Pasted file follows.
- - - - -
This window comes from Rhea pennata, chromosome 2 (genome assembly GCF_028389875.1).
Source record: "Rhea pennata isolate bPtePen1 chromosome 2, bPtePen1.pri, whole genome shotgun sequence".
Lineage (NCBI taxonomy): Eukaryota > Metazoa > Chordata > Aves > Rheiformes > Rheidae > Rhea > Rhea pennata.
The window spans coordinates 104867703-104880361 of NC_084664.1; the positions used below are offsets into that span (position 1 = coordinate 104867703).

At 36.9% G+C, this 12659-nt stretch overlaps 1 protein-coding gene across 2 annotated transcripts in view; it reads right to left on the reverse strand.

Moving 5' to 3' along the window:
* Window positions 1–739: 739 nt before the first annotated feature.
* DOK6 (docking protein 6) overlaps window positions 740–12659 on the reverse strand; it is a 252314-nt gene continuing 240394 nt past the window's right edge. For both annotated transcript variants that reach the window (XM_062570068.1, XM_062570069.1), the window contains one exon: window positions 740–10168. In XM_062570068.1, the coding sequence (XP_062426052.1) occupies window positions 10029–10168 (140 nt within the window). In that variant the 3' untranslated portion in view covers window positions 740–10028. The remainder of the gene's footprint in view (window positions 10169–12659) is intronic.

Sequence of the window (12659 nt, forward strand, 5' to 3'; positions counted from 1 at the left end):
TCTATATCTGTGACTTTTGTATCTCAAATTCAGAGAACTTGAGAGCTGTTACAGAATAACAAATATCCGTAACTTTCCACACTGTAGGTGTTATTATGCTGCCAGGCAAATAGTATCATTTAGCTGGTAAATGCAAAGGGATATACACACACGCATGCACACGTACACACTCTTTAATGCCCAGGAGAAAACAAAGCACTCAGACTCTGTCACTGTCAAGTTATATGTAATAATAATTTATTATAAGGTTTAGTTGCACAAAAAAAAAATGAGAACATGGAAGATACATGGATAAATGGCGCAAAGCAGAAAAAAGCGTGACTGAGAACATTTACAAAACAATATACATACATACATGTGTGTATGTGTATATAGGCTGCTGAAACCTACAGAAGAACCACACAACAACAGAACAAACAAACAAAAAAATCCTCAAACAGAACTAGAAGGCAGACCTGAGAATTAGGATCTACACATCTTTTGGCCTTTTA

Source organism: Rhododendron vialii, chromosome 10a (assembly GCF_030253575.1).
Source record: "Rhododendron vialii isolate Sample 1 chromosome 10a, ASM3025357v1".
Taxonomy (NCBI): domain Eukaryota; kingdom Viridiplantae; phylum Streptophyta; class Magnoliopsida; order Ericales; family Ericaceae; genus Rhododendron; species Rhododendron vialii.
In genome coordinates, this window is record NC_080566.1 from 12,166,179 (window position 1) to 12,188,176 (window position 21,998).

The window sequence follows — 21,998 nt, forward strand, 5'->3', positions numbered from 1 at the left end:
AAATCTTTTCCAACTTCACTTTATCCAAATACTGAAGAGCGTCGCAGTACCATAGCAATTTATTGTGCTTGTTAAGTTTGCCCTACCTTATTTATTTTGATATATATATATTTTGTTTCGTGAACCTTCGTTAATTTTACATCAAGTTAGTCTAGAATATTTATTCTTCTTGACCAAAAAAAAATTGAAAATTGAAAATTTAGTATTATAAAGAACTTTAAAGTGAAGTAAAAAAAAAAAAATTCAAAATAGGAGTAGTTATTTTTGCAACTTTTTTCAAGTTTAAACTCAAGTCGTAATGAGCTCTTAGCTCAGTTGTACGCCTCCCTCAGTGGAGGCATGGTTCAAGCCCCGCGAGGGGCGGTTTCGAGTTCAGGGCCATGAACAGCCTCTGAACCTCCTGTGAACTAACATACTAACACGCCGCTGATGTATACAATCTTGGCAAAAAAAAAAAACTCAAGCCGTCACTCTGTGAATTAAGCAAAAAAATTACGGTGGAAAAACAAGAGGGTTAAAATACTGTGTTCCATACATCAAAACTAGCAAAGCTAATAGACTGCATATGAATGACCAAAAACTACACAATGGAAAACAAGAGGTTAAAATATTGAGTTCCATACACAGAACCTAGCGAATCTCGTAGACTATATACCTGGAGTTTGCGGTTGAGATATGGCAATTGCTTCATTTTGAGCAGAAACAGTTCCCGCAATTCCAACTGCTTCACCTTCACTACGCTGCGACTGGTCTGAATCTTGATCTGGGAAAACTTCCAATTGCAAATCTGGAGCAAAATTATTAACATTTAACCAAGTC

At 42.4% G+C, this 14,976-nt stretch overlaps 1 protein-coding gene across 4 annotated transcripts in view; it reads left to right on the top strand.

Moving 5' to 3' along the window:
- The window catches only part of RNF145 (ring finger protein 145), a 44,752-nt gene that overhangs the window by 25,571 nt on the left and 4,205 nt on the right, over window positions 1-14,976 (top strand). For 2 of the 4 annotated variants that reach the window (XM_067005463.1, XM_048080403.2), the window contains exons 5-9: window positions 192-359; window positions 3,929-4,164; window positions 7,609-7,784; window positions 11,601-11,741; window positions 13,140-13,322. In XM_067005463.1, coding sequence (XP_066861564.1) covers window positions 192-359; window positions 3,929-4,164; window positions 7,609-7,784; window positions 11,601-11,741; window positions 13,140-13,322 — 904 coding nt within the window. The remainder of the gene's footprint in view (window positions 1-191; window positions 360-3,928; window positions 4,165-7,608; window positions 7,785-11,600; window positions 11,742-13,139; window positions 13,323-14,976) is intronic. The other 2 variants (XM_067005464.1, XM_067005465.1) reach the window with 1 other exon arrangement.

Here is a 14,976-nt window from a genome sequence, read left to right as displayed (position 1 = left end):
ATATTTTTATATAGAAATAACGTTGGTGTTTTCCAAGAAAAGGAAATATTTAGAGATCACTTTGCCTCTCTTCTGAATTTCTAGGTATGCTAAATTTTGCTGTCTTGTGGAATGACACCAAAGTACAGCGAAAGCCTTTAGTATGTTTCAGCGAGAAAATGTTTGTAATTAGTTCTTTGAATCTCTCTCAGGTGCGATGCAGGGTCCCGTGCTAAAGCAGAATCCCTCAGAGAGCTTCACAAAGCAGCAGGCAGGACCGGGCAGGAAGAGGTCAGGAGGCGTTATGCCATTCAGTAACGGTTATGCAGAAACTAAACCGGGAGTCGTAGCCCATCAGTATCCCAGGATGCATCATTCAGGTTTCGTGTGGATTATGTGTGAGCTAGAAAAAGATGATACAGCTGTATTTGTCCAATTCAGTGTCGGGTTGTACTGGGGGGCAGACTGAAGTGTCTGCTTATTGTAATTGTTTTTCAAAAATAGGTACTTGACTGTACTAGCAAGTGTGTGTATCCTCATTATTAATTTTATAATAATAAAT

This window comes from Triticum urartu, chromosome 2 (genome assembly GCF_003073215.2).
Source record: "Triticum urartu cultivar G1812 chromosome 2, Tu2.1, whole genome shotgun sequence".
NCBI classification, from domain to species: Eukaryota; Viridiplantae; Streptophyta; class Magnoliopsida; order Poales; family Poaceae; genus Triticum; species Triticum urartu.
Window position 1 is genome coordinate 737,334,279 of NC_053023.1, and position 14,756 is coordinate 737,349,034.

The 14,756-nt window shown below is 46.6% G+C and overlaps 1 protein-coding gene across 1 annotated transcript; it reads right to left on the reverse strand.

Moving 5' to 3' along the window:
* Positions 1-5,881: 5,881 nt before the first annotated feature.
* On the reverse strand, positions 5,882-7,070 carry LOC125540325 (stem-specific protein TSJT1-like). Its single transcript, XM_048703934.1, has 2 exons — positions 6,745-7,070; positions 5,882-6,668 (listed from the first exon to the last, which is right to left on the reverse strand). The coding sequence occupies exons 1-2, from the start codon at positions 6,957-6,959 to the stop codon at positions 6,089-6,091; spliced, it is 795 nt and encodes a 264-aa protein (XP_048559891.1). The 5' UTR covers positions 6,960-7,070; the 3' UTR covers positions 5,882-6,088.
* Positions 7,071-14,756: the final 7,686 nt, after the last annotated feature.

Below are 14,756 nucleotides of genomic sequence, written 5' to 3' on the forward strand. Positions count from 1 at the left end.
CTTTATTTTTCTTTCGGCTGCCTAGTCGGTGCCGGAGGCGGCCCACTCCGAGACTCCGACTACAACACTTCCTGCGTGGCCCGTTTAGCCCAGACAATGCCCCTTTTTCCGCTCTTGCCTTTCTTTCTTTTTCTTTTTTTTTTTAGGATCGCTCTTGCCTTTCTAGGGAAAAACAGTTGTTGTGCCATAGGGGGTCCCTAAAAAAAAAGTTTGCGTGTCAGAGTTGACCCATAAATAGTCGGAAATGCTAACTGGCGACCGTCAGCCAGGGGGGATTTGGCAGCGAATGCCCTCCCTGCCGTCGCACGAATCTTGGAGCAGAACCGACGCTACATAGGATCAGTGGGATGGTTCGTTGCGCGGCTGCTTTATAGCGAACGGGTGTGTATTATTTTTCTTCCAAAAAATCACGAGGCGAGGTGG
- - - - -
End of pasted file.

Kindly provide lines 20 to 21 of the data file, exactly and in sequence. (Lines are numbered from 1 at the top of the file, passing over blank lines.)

Here is a 14,976-nt window from a genome sequence, read left to right as displayed (position 1 = left end):
ATATTTTTATATAGAAATAACGTTGGTGTTTTCCAAGAAAAGGAAATATTTAGAGATCACTTTGCCTCTCTTCTGAATTTCTAGGTATGCTAAATTTTGCTGTCTTGTGGAATGACACCAAAGTACAGCGAAAGCCTTTAGTATGTTTCAGCGAGAAAATGTTTGTAATTAGTTCTTTGAATCTCTCTCAGGTGCGATGCAGGGTCCCGTGCTAAAGCAGAATCCCTCAGAGAGCTTCACAAAGCAGCAGGCAGGACCGGGCAGGAAGAGGTCAGGAGGCGTTATGCCATTCAGTAACGGTTATGCAGAAACTAAACCGGGAGTCGTAGCCCATCAGTATCCCAGGATGCATCATTCAGGTTTCGTGTGGATTATGTGTGAGCTAGAAAAAGATGATACAGCTGTATTTGTCCAATTCAGTGTCGGGTTGTACTGGGGGGCAGACTGAAGTGTCTGCTTATTGTAATTGTTTTTCAAAAATAGGTACTTGACTGTACTAGCAAGTGTGTGTATCCTCATTATTAATTTTATAATAATAAAT